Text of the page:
Nowadays, seldom is the issue whether parties should get divorced. The issues are under what terms, how their assets and liabilities should be divided, how their children should be parented, and whether anyone should be paying support to the other and how much.
Few cases now are brought for marital fault and proving “fault” seldom results in much of a difference, though it can result in some difference, in a property division in an “equal” division under NH RSA 458:16-a and an “equitable” division under MA c. 208, sec. 34.
However, there is another “adultery” which often is important in my obtaining a fair division of assets for my clients, “financial adultery.”
The statistics of how many spouses are committing sexual adultery are disputed, with studies concluding from 25% to 50%.
However, statistics conclude that 31% of spouses are committing financial adultery, defined as lying to their spouses about money, according to a recent study commissioned by ForbesWoman and the National Endowment for Financial Education.
In my experience representing victims who have suffered both marital wrongs, financial misconduct can be more destruction than physical misconduct, and have much longer effects.
Some signals that your partner may be cheating financially:
Sometimes, if the amounts of missing funds involved warrant it, I will recommend that my clients hire a forensic accountant to prove the misconduct. Other times, “targeted discovery requests” will prove sufficient. But, the discovery must be, targeted or my client will waste her or his money.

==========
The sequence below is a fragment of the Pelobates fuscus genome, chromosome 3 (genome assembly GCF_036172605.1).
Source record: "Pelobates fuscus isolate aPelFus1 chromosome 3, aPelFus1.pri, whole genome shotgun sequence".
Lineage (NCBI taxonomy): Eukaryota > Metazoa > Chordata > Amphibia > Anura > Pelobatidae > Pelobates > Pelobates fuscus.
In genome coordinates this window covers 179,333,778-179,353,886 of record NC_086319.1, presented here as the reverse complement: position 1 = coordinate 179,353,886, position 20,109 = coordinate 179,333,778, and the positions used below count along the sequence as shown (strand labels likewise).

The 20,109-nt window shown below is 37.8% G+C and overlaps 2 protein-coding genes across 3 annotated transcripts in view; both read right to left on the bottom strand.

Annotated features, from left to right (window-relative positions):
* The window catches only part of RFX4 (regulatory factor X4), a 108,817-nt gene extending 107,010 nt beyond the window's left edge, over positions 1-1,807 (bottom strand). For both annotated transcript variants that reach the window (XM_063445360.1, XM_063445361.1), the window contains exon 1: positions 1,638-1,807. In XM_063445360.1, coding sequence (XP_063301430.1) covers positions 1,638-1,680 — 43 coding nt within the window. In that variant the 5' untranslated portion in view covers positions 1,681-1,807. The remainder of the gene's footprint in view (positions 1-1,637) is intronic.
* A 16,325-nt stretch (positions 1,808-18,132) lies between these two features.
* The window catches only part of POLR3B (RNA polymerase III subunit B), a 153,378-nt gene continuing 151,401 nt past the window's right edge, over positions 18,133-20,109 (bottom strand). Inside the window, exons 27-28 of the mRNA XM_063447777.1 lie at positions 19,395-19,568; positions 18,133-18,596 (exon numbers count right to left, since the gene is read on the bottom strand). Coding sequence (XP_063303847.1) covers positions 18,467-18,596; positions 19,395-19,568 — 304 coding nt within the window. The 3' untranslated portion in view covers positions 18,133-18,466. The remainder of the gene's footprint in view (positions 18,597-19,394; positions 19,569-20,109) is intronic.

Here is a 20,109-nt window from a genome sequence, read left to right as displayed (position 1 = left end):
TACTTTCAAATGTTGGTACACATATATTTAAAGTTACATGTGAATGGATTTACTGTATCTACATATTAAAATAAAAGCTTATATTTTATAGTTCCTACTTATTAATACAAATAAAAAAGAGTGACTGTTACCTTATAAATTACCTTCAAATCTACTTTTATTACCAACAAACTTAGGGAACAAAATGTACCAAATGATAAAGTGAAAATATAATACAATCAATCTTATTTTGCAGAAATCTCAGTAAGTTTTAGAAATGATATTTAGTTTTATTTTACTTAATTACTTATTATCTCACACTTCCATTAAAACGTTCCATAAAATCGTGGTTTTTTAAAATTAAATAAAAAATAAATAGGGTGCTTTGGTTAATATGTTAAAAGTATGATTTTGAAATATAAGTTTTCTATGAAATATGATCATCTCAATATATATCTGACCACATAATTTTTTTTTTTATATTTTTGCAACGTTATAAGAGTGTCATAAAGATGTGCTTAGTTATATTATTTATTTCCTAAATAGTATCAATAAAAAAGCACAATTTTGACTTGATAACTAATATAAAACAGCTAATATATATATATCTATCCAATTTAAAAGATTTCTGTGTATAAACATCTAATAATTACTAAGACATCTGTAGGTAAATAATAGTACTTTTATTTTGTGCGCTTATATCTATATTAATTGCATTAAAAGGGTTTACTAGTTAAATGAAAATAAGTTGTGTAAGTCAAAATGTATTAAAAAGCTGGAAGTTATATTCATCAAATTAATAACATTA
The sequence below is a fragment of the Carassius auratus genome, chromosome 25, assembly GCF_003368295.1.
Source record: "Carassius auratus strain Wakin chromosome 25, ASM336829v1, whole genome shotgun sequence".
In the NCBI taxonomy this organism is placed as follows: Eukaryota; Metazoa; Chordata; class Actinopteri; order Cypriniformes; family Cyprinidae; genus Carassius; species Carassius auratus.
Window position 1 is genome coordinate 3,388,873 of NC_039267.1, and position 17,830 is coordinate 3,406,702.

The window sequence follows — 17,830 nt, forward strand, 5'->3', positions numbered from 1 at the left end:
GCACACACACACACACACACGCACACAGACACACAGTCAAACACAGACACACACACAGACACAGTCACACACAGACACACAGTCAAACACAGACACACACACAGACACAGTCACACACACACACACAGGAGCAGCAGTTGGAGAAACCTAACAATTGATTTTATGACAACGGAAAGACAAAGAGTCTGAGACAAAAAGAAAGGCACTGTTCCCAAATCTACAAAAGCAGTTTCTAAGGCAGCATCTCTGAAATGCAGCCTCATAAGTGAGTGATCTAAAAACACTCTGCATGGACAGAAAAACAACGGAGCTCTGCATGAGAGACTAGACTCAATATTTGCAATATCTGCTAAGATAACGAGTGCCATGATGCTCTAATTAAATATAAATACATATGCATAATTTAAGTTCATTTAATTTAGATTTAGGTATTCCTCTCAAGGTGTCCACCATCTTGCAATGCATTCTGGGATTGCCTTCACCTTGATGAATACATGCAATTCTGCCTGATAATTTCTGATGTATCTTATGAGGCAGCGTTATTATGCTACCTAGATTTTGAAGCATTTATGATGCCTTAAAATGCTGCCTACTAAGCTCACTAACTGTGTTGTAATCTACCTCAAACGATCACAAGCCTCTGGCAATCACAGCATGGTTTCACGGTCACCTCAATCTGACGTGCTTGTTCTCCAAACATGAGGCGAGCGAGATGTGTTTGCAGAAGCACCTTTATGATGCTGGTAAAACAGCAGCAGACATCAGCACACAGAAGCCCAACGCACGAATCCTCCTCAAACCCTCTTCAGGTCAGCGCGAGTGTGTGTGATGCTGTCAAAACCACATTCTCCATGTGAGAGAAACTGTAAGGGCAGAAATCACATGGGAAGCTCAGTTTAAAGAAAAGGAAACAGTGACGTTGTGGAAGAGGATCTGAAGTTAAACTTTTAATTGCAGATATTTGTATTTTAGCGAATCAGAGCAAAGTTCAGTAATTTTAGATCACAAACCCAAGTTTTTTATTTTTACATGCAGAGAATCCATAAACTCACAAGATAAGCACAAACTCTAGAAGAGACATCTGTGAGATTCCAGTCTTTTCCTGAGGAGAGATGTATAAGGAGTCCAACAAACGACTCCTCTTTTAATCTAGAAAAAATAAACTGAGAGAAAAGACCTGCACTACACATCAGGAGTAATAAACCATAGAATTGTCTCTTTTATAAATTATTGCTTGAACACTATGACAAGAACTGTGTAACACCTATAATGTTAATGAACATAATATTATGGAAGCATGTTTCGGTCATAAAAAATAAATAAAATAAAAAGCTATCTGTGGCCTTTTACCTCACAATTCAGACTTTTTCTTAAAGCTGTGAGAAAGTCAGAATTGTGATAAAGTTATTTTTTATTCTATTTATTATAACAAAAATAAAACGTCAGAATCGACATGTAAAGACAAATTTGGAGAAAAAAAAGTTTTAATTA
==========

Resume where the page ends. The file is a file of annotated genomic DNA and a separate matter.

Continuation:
Discovery is propounding interrogatories, demanding documents, taking depositions, and other such things. As a trial attorney, I see daily that, despite strict court rules forbidding such behavior, discovery abuse is still a problem. It drives up litigation costs, delays resolution of disputes, and hinders justice.
Discovery abuse takes many forms, from “hiding the ball” to demanding information compilation and production of information which is of little relevance, but time consuming and annoying. It’s still fashionable in divorce litigation to demand the other side produce credit cards records going back years, when it is clear the debt will be shared equally. Also, to demand that the other side produce copies of checks going back years, as if the case hinged on the cost of a meal out.
Now, of course, they are cases where such obscure records do matter.
I think part of the problem is we lawyers practicing “protective lawyering.” We’re concerned that if we don’t demand the production of every single document and something goes wrong, we’ll be later blamed for not demanding every single document. I think we lawyers have to act with more common sense.
Sometime a party is entitled to alimony, which is different from child support. There are various types of alimony, depending on the needs of the recipient and the ability of the paying spouse, such as long term alimony, short term alimony, and rehabilitative alimony.
Most agreements providing alimony include language that the alimony ceases if the recipient is a relationship with the indicia of marriage. However, better reasoning is that the award or termination of alimony should not be based on morality, but economics. Even if someone moves in with someone, the economics, not the sleeping arrangement, should be what’s examined. Does the recipient of the alimony still need support?